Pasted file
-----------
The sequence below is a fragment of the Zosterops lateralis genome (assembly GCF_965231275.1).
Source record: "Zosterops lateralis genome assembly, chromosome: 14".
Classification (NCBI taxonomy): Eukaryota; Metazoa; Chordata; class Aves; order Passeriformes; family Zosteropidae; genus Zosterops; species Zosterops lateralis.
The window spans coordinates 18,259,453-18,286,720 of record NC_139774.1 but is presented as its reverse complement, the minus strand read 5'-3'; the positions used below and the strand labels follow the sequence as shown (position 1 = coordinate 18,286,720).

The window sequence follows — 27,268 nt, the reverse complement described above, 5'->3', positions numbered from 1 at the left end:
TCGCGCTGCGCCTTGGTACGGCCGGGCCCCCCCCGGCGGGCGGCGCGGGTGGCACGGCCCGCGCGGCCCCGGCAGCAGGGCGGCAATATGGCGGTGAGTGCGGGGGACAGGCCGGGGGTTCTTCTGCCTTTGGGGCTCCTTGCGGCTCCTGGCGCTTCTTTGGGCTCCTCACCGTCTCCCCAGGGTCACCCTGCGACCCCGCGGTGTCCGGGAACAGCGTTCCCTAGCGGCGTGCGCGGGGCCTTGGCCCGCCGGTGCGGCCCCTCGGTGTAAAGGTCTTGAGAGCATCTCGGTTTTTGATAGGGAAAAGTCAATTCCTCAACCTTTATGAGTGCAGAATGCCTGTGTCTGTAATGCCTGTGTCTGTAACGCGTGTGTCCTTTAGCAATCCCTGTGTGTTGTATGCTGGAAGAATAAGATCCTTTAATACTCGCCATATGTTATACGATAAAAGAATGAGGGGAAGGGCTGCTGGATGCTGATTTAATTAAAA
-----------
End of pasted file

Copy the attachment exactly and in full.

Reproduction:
The sequence below is a fragment of the Zosterops lateralis genome (assembly GCF_965231275.1).
Source record: "Zosterops lateralis genome assembly, chromosome: 14".
Classification (NCBI taxonomy): Eukaryota; Metazoa; Chordata; class Aves; order Passeriformes; family Zosteropidae; genus Zosterops; species Zosterops lateralis.
The window spans coordinates 18,259,453-18,286,720 of record NC_139774.1 but is presented as its reverse complement, the minus strand read 5'-3'; the positions used below and the strand labels follow the sequence as shown (position 1 = coordinate 18,286,720).

The window sequence follows — 27,268 nt, the reverse complement described above, 5'->3', positions numbered from 1 at the left end:
TCGCGCTGCGCCTTGGTACGGCCGGGCCCCCCCCGGCGGGCGGCGCGGGTGGCACGGCCCGCGCGGCCCCGGCAGCAGGGCGGCAATATGGCGGTGAGTGCGGGGGACAGGCCGGGGGTTCTTCTGCCTTTGGGGCTCCTTGCGGCTCCTGGCGCTTCTTTGGGCTCCTCACCGTCTCCCCAGGGTCACCCTGCGACCCCGCGGTGTCCGGGAACAGCGTTCCCTAGCGGCGTGCGCGGGGCCTTGGCCCGCCGGTGCGGCCCCTCGGTGTAAAGGTCTTGAGAGCATCTCGGTTTTTGATAGGGAAAAGTCAATTCCTCAACCTTTATGAGTGCAGAATGCCTGTGTCTGTAATGCCTGTGTCTGTAACGCGTGTGTCCTTTAGCAATCCCTGTGTGTTGTATGCTGGAAGAATAAGATCCTTTAATACTCGCCATATGTTATACGATAAAAGAATGAGGGGAAGGGCTGCTGGATGCTGATTTAATTAAAA